Next comes the meal... can you smell it? Tender, sweet brisket with cabbage;
more motza; home made flanken; stewed chicken, roasted chicken, broiled chicken,
boiled chicken, saut‘ed chicken, baked chicken; more motza; a whole roasted
turkey; more motza; fresh-cut green beans with onions; more motza; carrot and
prune tzimmes; more motza; sweet potato and raisin tzimmes; more motza; home-made
mashed potatoes swimming in butter; more motza... and we haven't even gotten
through the appetizer! Did you save room for dessert??? Well, you will have
to wait, because now it's time go on with the seder!
The third cup of wine is taken after the meal. It is the cup of redemption,
which reminds us of the shed blood of the innocent Lamb which brought our redemption
from Egypt. We see that Jesus took the third cup in Luke 22:20 and 1 Corinthians
11:25, "In the same way, after supper he took the cup, saying, 'This cup is
the new covenant in my blood; do this, whenever you drink it, in remembrance
of me.'" This was not just any cup, it was the cup of redemption from slavery
into freedom. This is our communion cup.
The fourth cup is the Cup of Hallel. Hallel in Hebrew means "praise," and we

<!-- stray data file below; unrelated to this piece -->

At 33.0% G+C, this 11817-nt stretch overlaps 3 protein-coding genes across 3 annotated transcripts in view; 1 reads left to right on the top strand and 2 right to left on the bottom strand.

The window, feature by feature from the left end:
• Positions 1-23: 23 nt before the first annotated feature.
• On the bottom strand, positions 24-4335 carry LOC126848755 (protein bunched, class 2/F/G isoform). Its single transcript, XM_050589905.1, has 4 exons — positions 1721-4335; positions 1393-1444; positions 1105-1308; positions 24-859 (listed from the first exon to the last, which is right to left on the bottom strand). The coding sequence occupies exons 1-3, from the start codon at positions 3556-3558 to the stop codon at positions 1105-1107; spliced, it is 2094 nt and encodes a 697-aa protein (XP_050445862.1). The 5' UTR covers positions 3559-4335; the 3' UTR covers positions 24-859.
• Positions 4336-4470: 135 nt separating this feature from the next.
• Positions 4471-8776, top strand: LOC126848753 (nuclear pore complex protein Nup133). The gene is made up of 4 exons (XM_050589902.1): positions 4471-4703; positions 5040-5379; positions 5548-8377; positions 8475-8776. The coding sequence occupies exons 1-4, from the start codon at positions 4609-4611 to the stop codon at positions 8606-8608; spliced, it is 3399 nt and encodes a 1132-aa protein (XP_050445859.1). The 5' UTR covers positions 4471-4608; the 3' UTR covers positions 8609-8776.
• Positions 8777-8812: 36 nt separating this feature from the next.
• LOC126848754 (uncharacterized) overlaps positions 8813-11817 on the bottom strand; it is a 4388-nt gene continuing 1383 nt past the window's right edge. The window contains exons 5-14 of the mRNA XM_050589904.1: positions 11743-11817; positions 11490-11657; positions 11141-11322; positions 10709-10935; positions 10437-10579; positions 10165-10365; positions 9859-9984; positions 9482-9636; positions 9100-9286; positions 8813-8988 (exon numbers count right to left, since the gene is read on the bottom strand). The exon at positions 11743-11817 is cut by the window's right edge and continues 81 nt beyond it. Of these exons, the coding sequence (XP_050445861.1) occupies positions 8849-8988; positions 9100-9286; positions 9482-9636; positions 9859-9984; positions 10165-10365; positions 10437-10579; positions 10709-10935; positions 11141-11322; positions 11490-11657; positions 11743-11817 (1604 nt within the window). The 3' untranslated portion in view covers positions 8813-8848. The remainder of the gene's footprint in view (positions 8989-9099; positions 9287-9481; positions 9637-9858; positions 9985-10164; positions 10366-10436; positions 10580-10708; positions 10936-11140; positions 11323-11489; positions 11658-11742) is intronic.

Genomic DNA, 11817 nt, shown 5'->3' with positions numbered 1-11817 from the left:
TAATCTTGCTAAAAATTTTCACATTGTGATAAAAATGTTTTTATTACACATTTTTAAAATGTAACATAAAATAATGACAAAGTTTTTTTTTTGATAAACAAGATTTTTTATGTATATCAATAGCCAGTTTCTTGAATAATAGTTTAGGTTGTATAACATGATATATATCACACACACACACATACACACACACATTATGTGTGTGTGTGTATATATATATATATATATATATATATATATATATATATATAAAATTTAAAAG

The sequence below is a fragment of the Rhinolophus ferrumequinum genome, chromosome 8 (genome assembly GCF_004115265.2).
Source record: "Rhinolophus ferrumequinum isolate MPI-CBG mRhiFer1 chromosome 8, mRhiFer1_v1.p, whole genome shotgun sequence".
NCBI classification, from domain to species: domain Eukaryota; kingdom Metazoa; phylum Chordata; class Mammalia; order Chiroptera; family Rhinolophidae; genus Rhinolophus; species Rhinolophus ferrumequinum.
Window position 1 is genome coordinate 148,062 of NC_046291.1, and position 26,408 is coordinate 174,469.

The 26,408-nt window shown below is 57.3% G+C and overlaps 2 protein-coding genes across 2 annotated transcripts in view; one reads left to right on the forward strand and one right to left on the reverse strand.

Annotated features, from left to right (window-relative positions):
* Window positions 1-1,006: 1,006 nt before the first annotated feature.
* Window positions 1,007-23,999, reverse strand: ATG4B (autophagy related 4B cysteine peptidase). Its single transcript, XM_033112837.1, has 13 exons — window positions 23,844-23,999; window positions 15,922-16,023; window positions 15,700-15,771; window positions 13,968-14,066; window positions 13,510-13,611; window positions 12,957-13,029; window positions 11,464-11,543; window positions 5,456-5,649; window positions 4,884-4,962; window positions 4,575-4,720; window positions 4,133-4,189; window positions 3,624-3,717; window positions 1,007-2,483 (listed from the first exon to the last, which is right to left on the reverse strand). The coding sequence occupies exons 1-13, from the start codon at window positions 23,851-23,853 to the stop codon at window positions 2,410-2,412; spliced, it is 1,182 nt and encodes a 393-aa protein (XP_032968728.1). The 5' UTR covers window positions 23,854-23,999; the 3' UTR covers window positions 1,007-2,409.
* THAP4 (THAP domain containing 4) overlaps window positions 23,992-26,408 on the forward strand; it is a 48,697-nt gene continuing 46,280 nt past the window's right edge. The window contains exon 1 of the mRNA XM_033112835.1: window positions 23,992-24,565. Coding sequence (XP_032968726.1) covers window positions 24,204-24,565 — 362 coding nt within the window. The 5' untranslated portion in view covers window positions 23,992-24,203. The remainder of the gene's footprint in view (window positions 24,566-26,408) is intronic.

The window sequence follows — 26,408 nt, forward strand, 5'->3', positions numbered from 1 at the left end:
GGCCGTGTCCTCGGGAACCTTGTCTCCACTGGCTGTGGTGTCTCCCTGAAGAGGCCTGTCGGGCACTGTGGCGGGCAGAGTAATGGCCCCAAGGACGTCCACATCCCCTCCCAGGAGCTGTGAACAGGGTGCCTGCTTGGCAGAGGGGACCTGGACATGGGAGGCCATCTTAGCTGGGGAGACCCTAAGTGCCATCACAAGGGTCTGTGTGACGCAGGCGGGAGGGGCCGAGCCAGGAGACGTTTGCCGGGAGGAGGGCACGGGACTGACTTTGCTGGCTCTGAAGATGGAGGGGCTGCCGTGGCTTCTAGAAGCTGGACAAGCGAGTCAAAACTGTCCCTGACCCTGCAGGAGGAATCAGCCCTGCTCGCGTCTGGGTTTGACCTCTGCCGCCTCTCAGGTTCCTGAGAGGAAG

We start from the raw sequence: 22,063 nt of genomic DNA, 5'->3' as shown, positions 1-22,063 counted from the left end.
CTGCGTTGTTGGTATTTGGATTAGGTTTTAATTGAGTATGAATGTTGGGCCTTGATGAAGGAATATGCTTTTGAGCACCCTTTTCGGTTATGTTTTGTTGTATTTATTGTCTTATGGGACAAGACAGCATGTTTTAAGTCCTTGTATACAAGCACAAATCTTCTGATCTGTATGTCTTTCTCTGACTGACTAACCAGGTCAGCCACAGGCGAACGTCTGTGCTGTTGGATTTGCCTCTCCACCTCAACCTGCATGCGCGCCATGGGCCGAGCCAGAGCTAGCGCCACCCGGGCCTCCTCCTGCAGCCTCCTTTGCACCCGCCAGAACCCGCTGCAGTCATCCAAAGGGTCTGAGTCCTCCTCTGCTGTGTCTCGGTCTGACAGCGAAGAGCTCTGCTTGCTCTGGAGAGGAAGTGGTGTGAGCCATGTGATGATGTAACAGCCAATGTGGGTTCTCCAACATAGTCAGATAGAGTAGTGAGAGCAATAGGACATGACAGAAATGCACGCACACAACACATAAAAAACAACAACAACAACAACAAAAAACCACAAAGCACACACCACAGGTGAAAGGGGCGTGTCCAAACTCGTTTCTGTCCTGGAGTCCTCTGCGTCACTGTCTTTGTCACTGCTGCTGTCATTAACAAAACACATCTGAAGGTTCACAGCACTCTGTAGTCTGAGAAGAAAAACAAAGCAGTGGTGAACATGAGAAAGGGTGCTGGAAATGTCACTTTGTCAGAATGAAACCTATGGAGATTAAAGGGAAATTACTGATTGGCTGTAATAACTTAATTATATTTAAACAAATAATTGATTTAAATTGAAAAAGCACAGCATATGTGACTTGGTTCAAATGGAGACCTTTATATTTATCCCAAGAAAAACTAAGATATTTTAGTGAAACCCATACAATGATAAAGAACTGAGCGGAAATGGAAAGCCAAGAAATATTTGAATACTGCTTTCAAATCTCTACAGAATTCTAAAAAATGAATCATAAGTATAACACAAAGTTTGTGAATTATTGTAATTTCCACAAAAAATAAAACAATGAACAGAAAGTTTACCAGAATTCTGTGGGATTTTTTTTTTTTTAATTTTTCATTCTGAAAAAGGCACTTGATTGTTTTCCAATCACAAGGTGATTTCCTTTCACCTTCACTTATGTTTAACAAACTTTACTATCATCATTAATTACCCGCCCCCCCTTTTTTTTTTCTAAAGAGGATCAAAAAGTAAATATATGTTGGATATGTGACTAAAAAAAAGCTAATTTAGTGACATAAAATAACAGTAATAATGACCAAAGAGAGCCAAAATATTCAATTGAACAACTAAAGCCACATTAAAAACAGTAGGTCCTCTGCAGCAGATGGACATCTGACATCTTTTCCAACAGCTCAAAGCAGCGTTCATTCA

see in the beautiful High Priestly Prayer of John 17, that Jesus took time to
praise and thank the Lord at the end of the Passover Seder, his last supper.
The spotless Passover Lamb had praise on his lips as he went to his death.
A place setting remains empty for Elijah the prophet, the honored guest at every
Passover table. The Jewish people expect Elijah to come at Passover and announce
the coming of the Messiah (Malachi 4:5). So a place is set, a cup is filled
with wine, and hearts are expectant for Elijah to come and announce the Good
News. At the end of the seder meal, a child is sent to the door to open it and
see if Elijah is there. Every year, the child returns, disappointed, and the
wine is poured out without being touched. My people wait and hope for Messiah
- they do not realize that Messiah has already come. But those of us who believe
in Yeshua know that He is the one the prophets spoke of. He is the spotless,
unblemished Passover Lamb, whose body was broken for us, whose blood was shed,
and who now lives to distribute His life to all of us who apply His blood to
the doorpost of our hearts and have passed from death into His eternal life.